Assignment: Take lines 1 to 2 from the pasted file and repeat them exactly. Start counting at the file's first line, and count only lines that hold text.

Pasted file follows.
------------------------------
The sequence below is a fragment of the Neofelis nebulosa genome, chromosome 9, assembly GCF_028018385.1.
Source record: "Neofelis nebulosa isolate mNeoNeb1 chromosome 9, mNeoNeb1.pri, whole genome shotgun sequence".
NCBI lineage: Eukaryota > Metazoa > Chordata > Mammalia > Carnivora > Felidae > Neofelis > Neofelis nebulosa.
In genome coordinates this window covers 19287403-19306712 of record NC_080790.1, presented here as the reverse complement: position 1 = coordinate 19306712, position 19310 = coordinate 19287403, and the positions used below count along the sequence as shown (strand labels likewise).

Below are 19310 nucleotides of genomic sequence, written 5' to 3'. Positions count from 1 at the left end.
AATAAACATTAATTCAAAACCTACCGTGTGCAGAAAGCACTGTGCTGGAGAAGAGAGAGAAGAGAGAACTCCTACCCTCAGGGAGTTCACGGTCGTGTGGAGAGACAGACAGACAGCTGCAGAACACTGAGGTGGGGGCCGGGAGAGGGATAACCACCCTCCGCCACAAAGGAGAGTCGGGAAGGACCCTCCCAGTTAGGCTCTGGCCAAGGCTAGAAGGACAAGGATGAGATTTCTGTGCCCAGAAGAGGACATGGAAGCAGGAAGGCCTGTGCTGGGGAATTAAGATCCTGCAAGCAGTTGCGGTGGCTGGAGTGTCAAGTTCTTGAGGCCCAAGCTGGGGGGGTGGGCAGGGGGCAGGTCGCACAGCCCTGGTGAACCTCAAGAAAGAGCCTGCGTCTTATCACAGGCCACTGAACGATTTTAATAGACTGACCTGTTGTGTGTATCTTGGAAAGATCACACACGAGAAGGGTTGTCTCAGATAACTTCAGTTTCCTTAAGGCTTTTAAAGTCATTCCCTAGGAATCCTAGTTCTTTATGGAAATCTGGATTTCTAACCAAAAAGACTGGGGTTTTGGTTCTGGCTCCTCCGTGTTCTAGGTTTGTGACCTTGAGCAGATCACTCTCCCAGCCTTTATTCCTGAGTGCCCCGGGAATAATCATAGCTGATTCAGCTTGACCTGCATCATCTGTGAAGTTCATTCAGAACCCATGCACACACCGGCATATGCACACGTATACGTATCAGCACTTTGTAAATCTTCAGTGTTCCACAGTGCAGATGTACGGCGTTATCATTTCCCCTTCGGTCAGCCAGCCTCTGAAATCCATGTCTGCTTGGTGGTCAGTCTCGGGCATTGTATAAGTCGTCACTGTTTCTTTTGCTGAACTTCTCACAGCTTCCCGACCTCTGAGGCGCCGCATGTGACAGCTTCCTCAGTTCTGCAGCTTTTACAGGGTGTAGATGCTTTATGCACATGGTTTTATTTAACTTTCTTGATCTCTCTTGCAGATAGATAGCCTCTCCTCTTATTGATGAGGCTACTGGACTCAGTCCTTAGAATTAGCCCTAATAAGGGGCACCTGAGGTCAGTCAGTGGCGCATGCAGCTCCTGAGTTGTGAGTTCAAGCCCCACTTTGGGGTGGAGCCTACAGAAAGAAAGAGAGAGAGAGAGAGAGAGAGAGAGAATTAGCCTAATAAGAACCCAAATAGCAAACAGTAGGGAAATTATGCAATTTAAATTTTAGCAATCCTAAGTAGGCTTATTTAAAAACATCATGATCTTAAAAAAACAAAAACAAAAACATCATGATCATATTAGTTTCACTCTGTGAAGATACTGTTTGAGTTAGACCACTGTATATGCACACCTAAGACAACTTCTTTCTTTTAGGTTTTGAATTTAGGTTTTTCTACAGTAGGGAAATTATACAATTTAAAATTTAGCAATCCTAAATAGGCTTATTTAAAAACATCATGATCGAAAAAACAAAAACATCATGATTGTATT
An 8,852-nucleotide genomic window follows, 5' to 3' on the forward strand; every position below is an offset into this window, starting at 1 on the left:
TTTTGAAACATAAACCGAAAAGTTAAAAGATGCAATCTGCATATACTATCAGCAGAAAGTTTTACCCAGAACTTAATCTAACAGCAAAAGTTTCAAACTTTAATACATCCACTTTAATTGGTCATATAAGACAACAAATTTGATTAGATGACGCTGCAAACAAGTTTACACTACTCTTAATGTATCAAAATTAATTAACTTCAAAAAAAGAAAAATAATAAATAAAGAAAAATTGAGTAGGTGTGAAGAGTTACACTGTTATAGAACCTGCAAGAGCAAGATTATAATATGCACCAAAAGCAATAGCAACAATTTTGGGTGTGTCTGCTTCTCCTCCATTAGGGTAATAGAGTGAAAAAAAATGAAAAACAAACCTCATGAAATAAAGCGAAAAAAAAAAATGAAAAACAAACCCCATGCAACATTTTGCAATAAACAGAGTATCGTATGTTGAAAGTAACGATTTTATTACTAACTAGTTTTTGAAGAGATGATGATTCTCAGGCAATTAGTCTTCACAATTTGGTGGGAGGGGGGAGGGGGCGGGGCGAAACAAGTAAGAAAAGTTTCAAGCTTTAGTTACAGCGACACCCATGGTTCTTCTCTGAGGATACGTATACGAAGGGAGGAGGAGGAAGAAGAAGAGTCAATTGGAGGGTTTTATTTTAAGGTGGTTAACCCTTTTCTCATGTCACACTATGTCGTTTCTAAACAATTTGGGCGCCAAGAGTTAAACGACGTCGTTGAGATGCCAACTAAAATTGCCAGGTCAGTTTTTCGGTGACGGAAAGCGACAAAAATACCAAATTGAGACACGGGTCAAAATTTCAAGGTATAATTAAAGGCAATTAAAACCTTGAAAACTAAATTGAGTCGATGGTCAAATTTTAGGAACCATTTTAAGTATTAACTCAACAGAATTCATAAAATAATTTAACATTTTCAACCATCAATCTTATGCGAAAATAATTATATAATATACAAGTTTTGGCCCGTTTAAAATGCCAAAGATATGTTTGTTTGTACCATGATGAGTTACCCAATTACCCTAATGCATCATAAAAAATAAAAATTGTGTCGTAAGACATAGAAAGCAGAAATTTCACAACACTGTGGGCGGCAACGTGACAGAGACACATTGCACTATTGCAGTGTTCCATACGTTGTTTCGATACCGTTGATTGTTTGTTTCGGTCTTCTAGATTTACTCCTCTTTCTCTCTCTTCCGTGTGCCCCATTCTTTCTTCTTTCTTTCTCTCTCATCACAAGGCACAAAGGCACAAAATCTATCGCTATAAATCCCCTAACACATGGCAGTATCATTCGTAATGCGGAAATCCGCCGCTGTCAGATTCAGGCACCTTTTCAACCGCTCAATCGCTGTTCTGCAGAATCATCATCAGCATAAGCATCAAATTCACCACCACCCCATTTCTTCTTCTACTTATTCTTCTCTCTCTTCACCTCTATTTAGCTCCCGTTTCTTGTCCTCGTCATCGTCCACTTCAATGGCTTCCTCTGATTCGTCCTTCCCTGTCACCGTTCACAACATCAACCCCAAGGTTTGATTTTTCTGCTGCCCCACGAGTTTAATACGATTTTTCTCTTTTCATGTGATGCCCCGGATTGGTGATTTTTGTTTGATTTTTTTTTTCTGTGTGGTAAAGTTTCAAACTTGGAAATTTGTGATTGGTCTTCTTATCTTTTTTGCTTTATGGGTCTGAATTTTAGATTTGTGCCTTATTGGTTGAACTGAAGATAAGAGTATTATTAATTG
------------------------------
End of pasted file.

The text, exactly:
The sequence below is a fragment of the Neofelis nebulosa genome, chromosome 9, assembly GCF_028018385.1.
Source record: "Neofelis nebulosa isolate mNeoNeb1 chromosome 9, mNeoNeb1.pri, whole genome shotgun sequence".